• With method set to replace, any HTML returned by our callback will replace the contents of the wrapper element i.e. form#FORM_ID. Note that replace is the default value, so we technically do not need it defined here for this example. I personally define it anyway.
  • wrapper is set to the ID of the form. This will let us append messages inside of form#FORM_ID and replace form#FORM_ID.

There’s only three more functions left in order for this form to be awesome:

  • The AJAX callback: custom_newsletter_form_ajax
  • The validation handler: custom_newsletter_form_validate
  • The submission handler: custom_newsletter_form_submit

The AJAX callback

/**
 * The ajax callback for custom_newsletter_form.
 */
function custom_newsletter_form_ajax(&$form, &$form_state) {
  if (form_get_errors()) {
    return $form;
  }

  $commands = array();
  $commands[] = ajax_command_replace(NULL, theme('status_messages'));

  return array(
    '#type' => 'ajax',
    '#commands' => $commands,
  );
}

Here’s a brief overview of custom_newsletter_form_ajax: If the form is invalid, display an error message to the user, but if the form is valid it will be submitted and the form will be replaced with a friendly message.

Note that when form_get_errors() is true, we’re just returning the form. As far as I can tell, there’s no need to set $form_state[‘rebuild’] to TRUE before returning $form because ajax_form_callback() already takes care of processing the form before invoking our callback.

When the form passes validation, any status_messages we set with drupal_set_message() during the submission will be returned.

Validating the form

Almost done. The validation handler is next.

/**
 * The validate callback for custom_newsletter_form.
 */
function custom_newsletter_form_validate($form, &$form_state) {
  if (!valid_email_address($form_state['values']['email'])) {
    form_set_error('custom_newsletter', t('Please enter a valid email address.'));
  }
}

valid_email_address() is a Drupal wrapper around PHPs filter_var(), which is a function that can do some basic filtering on an email address. When an invalid email is entered, the error message will be set using form_set_error() and displayed by our fancy ajax callback checking for errors and returning a rebuilt form.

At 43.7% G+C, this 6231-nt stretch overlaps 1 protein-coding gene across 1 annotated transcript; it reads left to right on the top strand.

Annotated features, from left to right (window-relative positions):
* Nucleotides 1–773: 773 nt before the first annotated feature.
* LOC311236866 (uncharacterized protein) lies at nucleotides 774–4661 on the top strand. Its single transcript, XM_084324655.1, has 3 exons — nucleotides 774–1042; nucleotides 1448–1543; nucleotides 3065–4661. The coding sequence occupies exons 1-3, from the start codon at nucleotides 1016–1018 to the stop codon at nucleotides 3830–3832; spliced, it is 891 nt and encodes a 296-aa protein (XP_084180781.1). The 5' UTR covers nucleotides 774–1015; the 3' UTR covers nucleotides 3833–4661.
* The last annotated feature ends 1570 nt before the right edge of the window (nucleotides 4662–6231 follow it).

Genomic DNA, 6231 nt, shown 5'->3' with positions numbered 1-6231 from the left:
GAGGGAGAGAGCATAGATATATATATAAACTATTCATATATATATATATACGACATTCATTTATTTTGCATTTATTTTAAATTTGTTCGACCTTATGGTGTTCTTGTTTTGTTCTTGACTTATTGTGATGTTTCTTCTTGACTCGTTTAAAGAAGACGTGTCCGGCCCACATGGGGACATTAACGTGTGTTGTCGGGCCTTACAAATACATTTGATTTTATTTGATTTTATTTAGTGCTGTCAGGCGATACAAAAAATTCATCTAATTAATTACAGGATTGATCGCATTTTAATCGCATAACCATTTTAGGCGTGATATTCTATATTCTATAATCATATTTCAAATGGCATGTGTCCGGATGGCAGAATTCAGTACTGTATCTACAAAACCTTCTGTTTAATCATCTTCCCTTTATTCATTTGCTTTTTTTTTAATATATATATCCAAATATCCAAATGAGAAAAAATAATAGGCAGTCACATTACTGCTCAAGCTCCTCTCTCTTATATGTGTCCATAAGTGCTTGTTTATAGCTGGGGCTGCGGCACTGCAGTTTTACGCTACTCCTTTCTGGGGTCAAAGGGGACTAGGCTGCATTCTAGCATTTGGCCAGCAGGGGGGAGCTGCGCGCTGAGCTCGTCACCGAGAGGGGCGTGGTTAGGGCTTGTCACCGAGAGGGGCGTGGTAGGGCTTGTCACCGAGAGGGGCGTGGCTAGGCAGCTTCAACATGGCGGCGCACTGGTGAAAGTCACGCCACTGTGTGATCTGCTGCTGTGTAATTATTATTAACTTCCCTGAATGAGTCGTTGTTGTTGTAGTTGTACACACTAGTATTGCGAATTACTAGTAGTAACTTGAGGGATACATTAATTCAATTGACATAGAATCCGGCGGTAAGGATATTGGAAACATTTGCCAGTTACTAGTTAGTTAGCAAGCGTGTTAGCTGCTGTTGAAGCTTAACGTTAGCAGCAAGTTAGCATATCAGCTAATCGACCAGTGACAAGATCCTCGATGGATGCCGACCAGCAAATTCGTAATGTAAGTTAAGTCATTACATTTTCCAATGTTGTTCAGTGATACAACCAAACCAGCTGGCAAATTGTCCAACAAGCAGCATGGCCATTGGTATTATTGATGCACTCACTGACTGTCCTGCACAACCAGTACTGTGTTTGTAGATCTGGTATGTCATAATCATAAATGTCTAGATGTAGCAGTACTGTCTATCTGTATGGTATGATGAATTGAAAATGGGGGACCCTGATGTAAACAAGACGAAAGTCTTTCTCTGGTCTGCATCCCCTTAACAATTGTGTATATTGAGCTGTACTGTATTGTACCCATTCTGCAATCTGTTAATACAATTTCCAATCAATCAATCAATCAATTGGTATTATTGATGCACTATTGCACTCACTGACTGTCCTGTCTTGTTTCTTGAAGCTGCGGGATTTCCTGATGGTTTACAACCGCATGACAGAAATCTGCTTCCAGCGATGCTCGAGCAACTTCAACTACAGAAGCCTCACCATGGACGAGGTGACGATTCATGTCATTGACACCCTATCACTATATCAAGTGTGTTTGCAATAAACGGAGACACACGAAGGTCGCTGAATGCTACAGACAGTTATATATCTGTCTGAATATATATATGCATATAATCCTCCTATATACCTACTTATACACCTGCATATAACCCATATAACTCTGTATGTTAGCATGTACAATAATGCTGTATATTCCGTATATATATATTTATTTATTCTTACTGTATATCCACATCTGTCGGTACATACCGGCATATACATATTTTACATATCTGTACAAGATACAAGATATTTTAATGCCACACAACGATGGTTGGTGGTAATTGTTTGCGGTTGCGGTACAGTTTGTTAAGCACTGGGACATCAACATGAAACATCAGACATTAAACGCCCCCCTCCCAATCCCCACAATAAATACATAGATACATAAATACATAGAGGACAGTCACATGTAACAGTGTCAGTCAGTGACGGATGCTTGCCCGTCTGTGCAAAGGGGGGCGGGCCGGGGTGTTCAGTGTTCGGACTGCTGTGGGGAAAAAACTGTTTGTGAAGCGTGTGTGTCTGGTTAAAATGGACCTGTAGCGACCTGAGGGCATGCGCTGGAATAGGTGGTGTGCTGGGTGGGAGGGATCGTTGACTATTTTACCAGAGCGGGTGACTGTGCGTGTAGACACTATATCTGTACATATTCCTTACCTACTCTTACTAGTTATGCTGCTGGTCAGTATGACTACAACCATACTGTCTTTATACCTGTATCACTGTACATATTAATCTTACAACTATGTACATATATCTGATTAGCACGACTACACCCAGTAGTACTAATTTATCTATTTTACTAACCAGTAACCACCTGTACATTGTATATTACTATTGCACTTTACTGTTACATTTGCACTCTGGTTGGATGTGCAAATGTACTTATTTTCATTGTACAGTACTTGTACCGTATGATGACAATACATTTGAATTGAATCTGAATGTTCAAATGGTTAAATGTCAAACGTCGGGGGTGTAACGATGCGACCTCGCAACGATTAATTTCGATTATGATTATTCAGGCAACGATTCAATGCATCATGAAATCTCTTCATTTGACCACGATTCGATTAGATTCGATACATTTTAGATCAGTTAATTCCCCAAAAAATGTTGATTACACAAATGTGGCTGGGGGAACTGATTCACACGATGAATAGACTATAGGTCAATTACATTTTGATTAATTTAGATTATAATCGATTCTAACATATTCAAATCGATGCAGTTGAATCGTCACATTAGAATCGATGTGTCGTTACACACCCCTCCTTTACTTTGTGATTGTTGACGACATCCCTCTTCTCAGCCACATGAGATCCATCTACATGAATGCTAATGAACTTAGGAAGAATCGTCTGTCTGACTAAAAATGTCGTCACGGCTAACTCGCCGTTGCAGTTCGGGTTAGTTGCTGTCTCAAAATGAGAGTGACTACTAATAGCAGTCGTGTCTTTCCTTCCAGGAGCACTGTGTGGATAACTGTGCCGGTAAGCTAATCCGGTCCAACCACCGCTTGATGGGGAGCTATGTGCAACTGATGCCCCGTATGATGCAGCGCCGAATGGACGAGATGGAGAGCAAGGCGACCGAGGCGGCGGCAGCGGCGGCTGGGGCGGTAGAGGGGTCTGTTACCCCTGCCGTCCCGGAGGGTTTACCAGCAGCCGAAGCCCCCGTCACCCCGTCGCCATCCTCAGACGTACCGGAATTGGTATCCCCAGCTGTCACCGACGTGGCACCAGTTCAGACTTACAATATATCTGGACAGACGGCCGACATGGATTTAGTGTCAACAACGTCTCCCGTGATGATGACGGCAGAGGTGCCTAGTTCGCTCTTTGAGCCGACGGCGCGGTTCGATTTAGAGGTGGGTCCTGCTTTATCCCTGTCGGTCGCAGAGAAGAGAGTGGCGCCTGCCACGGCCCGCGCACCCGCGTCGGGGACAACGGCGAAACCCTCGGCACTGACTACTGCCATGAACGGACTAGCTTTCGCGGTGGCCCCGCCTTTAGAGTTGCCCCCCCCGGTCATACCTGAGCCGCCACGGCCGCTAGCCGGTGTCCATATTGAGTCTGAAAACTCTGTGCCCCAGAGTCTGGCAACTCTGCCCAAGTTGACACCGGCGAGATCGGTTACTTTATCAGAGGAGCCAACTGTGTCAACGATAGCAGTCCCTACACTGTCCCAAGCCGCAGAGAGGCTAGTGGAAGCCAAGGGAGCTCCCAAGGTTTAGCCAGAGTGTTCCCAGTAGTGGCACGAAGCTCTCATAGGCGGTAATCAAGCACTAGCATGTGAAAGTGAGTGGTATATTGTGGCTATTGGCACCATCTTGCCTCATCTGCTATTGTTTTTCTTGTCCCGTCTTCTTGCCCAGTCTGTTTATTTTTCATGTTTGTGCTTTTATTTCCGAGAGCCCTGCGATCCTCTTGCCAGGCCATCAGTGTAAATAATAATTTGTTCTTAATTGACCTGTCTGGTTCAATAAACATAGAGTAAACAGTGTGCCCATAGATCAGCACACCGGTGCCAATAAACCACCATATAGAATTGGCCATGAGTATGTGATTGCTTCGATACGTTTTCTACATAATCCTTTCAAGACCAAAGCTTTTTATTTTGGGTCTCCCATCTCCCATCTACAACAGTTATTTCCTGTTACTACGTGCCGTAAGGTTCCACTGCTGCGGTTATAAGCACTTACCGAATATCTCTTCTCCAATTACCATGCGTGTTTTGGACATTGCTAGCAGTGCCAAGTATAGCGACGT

Submitting the form

And finally, when the email address is valid, we will end up in the submit handler:

/**
 * The submit callback for custom_newsletter_form.
 */
function custom_newsletter_form_submit($form, &$form_state) {
  // Grab the email address for processing later
  $email = $form_state['values']['email'];

  //
  // Do email processing here
  //
  // References:
  // - https://api.drupal.org/api/drupal/includes!mail.inc/function/drupal_mail/7
  // - https://api.drupal.org/api/examples/email_example%21email_example.module/7
  //

  // Let's assume we successfully processed the submission.
  $success = TRUE;

  if ($success) {
    drupal_set_message(t('Your submission was successful. An email will be sent to @email.', array('@email' => $email)), 'status');
  }
  else {
    drupal_set_message(t('There was a problem submitting the form.'), 'warning');
  }
}

You’ll need to add some logic to the submit handle to actually process the email address. This example will always return an successful submission. To see what happens when the form submission fails, just set $success to FALSE.

That’s it. Not so bad, huh?

Note that custom_newsletter_form_validate and custom_newsletter_form_submit are called automatically. Drupal treats functions beginning with the name of the form (i.e. custom_newsletter_form) and ending with _submit and _validate as the default form handlers. Enable the custom_newsletter module on your Drupal 7 site, visit /custom-newsletter, and witness Drupal’s AJAX framework in action. You no longer need to pull your hair out over Drupal AJAX forms.